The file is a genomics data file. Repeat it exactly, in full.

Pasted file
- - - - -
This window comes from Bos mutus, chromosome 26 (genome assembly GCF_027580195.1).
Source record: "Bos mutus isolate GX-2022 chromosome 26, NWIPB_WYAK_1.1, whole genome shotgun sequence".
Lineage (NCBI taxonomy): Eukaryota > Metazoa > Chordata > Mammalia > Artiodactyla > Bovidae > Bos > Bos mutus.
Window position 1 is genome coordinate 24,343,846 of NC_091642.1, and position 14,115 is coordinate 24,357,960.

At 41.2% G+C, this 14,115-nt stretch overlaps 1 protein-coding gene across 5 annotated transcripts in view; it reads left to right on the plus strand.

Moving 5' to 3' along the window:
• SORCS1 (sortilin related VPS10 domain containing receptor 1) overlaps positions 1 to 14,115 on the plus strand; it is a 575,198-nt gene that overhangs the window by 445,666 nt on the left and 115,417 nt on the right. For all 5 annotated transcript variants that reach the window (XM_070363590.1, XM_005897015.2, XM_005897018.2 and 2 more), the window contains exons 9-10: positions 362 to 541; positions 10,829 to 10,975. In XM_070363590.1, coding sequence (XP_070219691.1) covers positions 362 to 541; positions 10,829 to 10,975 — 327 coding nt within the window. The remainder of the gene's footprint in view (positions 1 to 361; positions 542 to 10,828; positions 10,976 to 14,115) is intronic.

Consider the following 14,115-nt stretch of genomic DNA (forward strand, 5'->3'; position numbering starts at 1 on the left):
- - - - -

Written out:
This window comes from Bos mutus, chromosome 26 (genome assembly GCF_027580195.1).
Source record: "Bos mutus isolate GX-2022 chromosome 26, NWIPB_WYAK_1.1, whole genome shotgun sequence".
Lineage (NCBI taxonomy): Eukaryota > Metazoa > Chordata > Mammalia > Artiodactyla > Bovidae > Bos > Bos mutus.
Window position 1 is genome coordinate 24,343,846 of NC_091642.1, and position 14,115 is coordinate 24,357,960.

At 41.2% G+C, this 14,115-nt stretch overlaps 1 protein-coding gene across 5 annotated transcripts in view; it reads left to right on the plus strand.

Moving 5' to 3' along the window:
• SORCS1 (sortilin related VPS10 domain containing receptor 1) overlaps positions 1 to 14,115 on the plus strand; it is a 575,198-nt gene that overhangs the window by 445,666 nt on the left and 115,417 nt on the right. For all 5 annotated transcript variants that reach the window (XM_070363590.1, XM_005897015.2, XM_005897018.2 and 2 more), the window contains exons 9-10: positions 362 to 541; positions 10,829 to 10,975. In XM_070363590.1, coding sequence (XP_070219691.1) covers positions 362 to 541; positions 10,829 to 10,975 — 327 coding nt within the window. The remainder of the gene's footprint in view (positions 1 to 361; positions 542 to 10,828; positions 10,976 to 14,115) is intronic.

Consider the following 14,115-nt stretch of genomic DNA (forward strand, 5'->3'; position numbering starts at 1 on the left):